Beyond the Continuous Double Auction – Part II, Existing alternatives

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This is Part II of a series of posts examining alternatives to the Continuous Double Auction market. Part I, posted at my CASTrader Blog, examines the problems with Continuous Double Auctions. This Part II examines some existing alternatives to them.

Invention of new types of markets has experienced a relative renaissance in recent years (mainly by the people who hang around Midas Oracle), many of which I surveyed before on my blog, and new types of markets are being invented as we speak (PDF). It&#8217-s hard to keep up, and I will caution that I am by no means any kind of expert on market design. That said, let&#8217-s examine an old-school market, as well as one of the new inventions.

Call Auction Market. Ironically, what the New York Stock Exchange replaced in the 1800s when they adopted CDAs has some interesting properties and advantages. A call market is typically organized as a price scan auction which basically amounts to this: poll every market participant and ask them how much they would tenatively offer to buy or sell at a given price. The search continues until buy/sell demand is balanced, at which price the market is cleared. The call market was rightly abandoned in the 1800s as markets grew due to the impossibilities of managing them in the pre-electronic era. I imagine it was mind-numbingly boring for traders as well. Recently, though, other types of call markets, such as crossing networks that batch orders at prices set in CDA markets have re-emerged, and some researchers have called for a major revival of the old call market (you may want to turn your sound off before clicking that link). Call markets have the interesting property of higher liquidity and lower short-term volatility relative to a CDA. When you realize CDAs are a sequential operation, and call markets are batch, it&#8217-s easy to see why this is true. In a batch operation, buy and sell orders are likely to offset, keeping price movement to a minimum vs. a bunch of sequential order fills alternating at the bid/ask. The advantage shifts towards price-takers, resulting in more trading and better price discovery, in my opinion. It&#8217-s not hard to see that a call auction where everyone&#8217-s offer was secret (and treated equally) would eliminate many of the shenanigans of CDAs. The following was said of call auction markets:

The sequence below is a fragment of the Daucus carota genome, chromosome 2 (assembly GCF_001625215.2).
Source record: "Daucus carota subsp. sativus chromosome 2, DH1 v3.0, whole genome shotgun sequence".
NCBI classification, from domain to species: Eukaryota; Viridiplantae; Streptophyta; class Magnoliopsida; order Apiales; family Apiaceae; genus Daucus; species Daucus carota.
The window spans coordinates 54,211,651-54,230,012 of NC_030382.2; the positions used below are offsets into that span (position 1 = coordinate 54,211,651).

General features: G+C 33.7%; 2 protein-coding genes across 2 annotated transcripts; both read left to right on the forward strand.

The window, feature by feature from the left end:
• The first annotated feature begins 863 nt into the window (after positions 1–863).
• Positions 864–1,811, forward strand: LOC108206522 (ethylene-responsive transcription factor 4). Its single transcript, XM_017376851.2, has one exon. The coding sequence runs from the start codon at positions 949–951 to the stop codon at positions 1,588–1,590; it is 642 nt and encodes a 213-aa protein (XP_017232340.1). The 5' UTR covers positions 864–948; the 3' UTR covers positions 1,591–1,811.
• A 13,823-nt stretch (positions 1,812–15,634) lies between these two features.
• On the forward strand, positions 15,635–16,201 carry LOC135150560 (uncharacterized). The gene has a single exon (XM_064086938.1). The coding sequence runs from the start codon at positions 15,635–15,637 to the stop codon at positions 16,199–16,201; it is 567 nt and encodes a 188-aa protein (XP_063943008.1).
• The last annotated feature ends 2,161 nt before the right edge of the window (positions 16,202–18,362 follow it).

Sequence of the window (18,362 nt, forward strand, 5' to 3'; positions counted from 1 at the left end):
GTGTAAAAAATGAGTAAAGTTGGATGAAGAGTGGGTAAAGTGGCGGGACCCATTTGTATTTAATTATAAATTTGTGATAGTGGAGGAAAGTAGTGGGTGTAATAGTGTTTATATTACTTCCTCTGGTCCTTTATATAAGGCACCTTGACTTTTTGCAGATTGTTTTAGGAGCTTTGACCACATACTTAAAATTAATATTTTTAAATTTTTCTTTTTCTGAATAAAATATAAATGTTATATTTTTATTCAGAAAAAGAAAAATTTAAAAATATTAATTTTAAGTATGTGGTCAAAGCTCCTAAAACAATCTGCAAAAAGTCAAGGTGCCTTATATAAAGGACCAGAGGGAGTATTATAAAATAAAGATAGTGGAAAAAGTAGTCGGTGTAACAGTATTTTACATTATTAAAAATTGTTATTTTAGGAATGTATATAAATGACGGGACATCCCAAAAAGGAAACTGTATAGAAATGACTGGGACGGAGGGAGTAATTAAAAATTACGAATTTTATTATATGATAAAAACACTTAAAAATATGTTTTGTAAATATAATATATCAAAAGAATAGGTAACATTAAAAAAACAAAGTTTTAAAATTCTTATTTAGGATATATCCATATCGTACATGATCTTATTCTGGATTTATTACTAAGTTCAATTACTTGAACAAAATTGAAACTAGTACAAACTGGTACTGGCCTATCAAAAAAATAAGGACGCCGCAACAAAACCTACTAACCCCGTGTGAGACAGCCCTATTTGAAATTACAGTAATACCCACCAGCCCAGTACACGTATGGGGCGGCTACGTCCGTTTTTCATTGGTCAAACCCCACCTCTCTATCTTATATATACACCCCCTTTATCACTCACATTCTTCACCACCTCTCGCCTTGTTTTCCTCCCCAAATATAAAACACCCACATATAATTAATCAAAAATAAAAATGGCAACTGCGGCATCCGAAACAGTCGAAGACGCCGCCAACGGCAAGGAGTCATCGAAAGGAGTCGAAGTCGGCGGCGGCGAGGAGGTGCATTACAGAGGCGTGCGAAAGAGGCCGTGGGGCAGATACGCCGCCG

“Recent advances in computer technology have considerably expanded the call auction&#8217-s functionality. We suggest that the problems we are facing concerning liquidity, volatility, fragmentation and price discovery are largely endemic to the continuous market, and that the introduction of electronic call auction trading in the U.S. would be the most important innovation in market structure that could be made.”